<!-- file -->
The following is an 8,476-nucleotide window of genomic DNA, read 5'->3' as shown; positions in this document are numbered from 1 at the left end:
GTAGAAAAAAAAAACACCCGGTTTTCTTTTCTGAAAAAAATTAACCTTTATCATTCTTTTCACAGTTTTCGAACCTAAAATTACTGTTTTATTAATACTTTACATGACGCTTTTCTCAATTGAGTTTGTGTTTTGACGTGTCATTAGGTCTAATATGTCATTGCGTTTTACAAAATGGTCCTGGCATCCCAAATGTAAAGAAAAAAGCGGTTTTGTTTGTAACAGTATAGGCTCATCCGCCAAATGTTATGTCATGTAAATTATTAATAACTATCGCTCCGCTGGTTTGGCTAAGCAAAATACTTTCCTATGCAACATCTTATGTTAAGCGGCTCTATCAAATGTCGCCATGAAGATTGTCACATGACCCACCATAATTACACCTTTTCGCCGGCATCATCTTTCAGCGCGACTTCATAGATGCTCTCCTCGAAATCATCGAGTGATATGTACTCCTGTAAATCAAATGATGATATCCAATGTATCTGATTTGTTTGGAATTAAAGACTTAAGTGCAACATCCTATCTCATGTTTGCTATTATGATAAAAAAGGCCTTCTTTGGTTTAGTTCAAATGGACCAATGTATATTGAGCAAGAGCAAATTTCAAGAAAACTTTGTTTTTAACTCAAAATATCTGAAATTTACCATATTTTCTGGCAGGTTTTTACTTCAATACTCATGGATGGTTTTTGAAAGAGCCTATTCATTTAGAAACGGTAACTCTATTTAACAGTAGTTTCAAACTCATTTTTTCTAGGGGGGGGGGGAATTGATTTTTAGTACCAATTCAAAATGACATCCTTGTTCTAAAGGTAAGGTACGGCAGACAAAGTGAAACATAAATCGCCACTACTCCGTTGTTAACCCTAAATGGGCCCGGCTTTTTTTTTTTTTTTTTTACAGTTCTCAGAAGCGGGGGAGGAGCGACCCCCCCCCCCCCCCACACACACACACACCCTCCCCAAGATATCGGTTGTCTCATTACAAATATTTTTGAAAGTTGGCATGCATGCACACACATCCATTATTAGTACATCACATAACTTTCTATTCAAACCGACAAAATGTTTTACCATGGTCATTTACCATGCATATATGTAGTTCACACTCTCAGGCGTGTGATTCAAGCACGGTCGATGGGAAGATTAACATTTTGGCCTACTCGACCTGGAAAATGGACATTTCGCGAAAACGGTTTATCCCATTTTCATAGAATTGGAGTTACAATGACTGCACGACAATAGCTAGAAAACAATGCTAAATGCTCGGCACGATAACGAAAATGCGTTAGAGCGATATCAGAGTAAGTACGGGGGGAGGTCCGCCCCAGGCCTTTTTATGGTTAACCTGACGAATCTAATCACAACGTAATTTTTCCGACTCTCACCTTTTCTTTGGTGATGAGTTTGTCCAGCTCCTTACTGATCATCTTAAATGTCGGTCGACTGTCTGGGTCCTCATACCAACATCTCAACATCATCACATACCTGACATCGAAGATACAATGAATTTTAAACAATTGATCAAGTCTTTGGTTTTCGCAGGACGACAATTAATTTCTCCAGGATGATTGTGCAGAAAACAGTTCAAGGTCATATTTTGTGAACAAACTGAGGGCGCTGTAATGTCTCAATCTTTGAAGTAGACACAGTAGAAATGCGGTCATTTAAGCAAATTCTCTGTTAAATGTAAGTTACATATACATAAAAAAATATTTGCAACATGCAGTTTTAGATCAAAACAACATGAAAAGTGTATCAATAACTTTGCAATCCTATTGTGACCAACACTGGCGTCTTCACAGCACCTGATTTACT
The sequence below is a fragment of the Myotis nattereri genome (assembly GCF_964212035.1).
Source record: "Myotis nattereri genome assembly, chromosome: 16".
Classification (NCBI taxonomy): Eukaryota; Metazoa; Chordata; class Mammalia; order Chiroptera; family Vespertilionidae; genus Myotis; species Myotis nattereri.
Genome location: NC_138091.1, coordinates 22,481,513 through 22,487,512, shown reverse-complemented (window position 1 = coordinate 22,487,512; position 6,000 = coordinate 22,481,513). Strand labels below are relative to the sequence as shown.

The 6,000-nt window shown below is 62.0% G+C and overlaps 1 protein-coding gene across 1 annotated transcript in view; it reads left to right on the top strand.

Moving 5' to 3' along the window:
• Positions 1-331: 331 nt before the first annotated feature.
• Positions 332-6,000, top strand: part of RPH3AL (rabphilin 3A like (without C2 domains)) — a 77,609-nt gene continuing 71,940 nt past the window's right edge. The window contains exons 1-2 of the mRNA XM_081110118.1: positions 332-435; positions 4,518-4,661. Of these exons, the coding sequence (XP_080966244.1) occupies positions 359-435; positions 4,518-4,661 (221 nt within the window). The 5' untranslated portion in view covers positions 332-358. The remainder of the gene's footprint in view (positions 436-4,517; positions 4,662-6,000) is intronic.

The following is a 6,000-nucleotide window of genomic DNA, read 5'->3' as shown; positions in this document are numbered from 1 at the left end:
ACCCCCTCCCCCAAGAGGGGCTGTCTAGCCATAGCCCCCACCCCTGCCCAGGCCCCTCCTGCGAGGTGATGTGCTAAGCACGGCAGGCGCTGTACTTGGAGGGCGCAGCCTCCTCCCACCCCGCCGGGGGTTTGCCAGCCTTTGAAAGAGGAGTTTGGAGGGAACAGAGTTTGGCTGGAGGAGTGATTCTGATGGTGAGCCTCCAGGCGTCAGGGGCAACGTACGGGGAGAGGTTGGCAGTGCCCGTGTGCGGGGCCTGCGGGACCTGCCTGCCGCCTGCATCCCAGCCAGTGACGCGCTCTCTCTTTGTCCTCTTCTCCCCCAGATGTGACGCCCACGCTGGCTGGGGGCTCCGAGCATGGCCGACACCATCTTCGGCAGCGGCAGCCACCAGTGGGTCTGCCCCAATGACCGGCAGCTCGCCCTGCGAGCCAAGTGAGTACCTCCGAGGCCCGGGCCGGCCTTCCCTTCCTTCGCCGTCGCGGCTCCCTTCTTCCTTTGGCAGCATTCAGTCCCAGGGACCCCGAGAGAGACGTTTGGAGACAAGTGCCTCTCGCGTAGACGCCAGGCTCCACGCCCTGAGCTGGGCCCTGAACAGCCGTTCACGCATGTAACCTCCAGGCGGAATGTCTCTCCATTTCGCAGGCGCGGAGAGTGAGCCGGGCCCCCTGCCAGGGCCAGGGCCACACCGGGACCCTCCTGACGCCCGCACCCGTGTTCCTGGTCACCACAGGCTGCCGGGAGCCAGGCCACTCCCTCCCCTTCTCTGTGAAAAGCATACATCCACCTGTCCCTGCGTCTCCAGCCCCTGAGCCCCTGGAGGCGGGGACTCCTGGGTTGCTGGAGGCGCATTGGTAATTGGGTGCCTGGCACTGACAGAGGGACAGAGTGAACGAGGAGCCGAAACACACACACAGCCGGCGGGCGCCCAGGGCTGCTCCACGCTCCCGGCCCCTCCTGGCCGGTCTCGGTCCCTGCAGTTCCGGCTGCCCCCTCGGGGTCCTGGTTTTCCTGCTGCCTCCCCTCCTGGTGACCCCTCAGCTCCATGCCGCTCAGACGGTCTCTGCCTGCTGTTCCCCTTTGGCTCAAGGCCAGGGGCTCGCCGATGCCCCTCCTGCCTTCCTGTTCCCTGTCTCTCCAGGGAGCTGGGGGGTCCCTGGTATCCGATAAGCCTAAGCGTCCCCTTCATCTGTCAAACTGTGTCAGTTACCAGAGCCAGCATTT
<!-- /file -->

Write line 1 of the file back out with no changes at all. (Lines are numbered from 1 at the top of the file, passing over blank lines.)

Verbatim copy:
The following is an 8,476-nucleotide window of genomic DNA, read 5'->3' as shown; positions in this document are numbered from 1 at the left end: